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…so I sort of missed the original point.

Syl’s comment on my previous blog post about solo playing in MMO’s pointed out a couple of things:

  1. I was preaching to the choir.
  2. She wasn’t really asking why people solo so much as why said players feel the need to demand such things out of MMO’s–a failure of reading comprehension on my part.



Coincidentally, I just ordered this on Amazon! 😀

So let me expound upon this whole thing a little further. I think I touched on why people solo in an MMO. Now I’m going to directly talk about how MMO devs can make good design choices to feed solo players and group players without causing risk to the genre…and like anything else, it’s about striking a balance.

So first off, Syl rightly and smartly (and also probably quite prettily) stated that solo content makes the whole leveling up thing easier to deal with. It’s progression, and in an MMO that relies on levels, that’s pretty much important. I’ll not expand on that point too much.

What I will state is what happens after the levels have gone away. The endgame. If your MMO has nothing but dungeons at the maximum level, then you’re putting a segment of MMO players out in the cold entirely. An MMO is a sort of game that seems to work as either a laser-focused title that fixates on feeding one sort of player well, or trying to have multiple ways for people to play. Tiers of content. So obviously an MMO should consider what sort of players it wants and work to portray that message as obviously as possible. A game like EVE Online does not really mince words with what it is, and the game and those who like that sort of thing are better for it. No matter how jealous I may be of those who can effectively play EVE, I am not the sort of player that game is made for.


Damn you for having such sexy space trucks that I’ll never get to fly…

So if you’re an MMO that wants to cast a broad net and cater to different playstyles, then you have to be sure to commit resources and care to ALL of those playstyles. Including solo players.

As someone who enjoys solo progression, I can say that it’s not something that has to be on par with harder group content to feel rewarding. It just has to strike a note of time or effort equaling to reward. I am not risking anything except for some currency in footing a repair bill of gear, so I don’t anticipate being able to enter a raid with my gear…but I’d like to at least feel like I got a sweet shiny for the effort I’ve laid out.

WildStar’s Contracts hit this nail right on the head for me with an example of solo progression done right. There’s a balance of time and effort, along with a semblance of choice in what activities I can do. I get to pick out some missions, head out in to the world and do stuff, and earn points that lead to gear over a pretty reasonable length of time. It’s a perfect way for me to feel like I’m doing an endgame activity without having to force myself in to a group situation where I’m not terribly comfortable.

The Relic Weapon quest in XIV, to a lesser degree, also hit this note of personal progression. It’s kind of cheating, since the most recent Relic required one to do dungeons during one of the steps, but it was still a personal achievement for my character that gave me a pretty solid boost in power as well as a sense of accomplishment…though not accomplishment like “Yay I did it!” so much as “Oh thank goodness that nonsense is over with…for now.”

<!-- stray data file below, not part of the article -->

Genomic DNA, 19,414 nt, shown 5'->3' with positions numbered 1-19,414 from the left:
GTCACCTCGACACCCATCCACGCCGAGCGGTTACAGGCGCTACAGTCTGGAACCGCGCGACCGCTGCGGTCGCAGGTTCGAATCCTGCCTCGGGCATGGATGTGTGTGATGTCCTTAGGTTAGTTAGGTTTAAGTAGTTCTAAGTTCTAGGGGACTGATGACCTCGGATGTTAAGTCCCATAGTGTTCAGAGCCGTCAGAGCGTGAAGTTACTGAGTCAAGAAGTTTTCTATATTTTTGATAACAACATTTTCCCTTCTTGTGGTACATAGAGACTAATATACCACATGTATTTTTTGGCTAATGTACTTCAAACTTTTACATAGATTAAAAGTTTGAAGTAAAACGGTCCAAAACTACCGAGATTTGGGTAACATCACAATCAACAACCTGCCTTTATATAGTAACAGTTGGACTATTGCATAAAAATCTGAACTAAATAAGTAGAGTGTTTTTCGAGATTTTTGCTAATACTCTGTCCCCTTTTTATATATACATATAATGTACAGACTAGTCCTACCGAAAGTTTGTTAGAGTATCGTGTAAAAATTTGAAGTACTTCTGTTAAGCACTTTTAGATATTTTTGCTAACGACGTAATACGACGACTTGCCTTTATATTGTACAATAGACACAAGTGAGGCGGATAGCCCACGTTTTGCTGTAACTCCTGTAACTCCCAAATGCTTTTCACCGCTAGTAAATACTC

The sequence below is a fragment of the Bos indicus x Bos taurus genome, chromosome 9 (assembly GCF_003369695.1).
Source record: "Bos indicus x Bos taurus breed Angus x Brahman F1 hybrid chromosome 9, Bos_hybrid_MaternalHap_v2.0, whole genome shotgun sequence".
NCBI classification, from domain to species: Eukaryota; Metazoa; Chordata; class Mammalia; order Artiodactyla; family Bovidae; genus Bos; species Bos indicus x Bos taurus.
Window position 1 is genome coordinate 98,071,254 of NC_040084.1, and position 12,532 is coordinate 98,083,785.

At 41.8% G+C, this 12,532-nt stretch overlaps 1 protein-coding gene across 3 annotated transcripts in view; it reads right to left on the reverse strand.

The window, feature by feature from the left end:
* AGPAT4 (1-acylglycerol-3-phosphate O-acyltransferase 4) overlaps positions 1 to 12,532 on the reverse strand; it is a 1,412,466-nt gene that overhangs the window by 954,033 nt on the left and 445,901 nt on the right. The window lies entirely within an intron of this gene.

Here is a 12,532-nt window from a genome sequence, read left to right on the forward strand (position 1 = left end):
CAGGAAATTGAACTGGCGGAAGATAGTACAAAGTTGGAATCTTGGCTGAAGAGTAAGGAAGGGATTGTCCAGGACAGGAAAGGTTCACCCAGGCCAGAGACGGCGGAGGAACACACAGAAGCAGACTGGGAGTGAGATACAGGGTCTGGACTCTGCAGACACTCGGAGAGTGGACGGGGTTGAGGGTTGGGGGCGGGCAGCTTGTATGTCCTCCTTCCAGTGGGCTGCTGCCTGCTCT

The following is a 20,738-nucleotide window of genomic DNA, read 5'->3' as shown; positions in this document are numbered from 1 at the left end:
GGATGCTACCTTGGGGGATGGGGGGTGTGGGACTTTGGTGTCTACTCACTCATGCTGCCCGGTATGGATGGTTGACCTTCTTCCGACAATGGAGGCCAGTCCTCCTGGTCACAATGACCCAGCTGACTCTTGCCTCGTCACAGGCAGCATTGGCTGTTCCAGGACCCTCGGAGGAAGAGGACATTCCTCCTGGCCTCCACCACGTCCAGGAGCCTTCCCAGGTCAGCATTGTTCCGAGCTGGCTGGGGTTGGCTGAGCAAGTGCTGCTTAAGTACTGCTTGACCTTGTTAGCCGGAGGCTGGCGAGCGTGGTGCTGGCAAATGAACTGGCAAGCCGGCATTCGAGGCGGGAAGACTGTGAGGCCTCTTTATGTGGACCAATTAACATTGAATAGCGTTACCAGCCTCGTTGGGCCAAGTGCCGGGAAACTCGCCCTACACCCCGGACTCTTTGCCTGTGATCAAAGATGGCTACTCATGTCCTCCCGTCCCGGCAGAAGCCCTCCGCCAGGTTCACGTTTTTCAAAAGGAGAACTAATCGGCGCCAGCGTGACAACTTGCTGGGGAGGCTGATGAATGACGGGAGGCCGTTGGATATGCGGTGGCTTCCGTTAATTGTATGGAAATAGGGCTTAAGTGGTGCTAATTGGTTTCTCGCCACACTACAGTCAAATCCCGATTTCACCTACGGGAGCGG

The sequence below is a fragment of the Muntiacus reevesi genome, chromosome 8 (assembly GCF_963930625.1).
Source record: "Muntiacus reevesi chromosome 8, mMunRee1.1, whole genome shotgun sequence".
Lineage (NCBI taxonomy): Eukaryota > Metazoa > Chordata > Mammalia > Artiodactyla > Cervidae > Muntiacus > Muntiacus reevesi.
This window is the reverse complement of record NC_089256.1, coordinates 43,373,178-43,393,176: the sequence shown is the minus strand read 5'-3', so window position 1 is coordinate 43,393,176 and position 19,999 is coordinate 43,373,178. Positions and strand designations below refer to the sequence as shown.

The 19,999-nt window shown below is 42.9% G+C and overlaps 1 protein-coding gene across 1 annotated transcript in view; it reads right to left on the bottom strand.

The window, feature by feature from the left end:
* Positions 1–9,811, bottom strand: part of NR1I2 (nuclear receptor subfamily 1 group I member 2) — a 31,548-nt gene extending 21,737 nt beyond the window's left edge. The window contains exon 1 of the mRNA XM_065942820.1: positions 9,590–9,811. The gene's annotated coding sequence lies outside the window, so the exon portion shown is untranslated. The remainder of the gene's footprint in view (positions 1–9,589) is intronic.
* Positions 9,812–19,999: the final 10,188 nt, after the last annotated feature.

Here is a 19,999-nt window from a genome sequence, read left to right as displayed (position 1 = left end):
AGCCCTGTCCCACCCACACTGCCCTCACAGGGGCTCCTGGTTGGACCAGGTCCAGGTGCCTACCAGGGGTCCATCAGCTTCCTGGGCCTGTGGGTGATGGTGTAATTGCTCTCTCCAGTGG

Nothing says “accomplishment” quite like a weapon with swirly purple shit around it.

Of course, the other side of the coin is doing TOO much for solo players. The Old Republic stands as my example here, with its recent emphasis on the story of the current expansion, Knights of the Fallen Empire. While the stories being told in this expansion are, apparently, some of the best the game has put out, it also must be said that group stuff is being put to the wayside. Near as I can find, the last time new group content was done for TOR was in December of 2014. That is a pretty long drought for those who maybe were hoping for stuff to do in groups.

This goes back to my opening mention of balance. TOR has been a confusing little number with regards to what it wants to do with itself over the course of its life. It started as an MMO with big stories, then it did a bit of everything, and now it’s back to stories only. There was also some ship-to-ship combat stuff in there too. It’s as muddled as a mojito.

And that really illustrates how balance is needed. Solo players should get really great stuff in TOR, but so should those who want to do more cool Operations or Flashpoints. If TOR wanted to make episodic games in a Star Wars universe, they should have taken a cue from Telltale Games.


…well, almost.

This is not to say that people who like Knights’ stories are horrible monsters. It’s more that the developers for TOR are leading the way in how to make an MMO with your feet. Or at the very least, to not have a gameplan. Hell I’ll even concede that my loved WildStar is suffering from this malady. OmniCore-1 was probably the best piece of solo content I’ve seen come out of the game. But that was a LONG while ago…and we haven’t seen any new dungeons or raids for players since the game first came out.

I suppose the final point is that it’s not really a fault of solo players wanting solo things out of MMO’s as it is a lack of focus on the part of MMO developers. The ability to plan, plot and follow through is what separates a good MMO from the rest of the pack. I adore when a game has a clarity of vision, even if that vision doesn’t focus on my preferences. When a game knows what it is and what it offers, and gives lots of those offers to its players, it makes the game great. Which in turn makes the genre great too.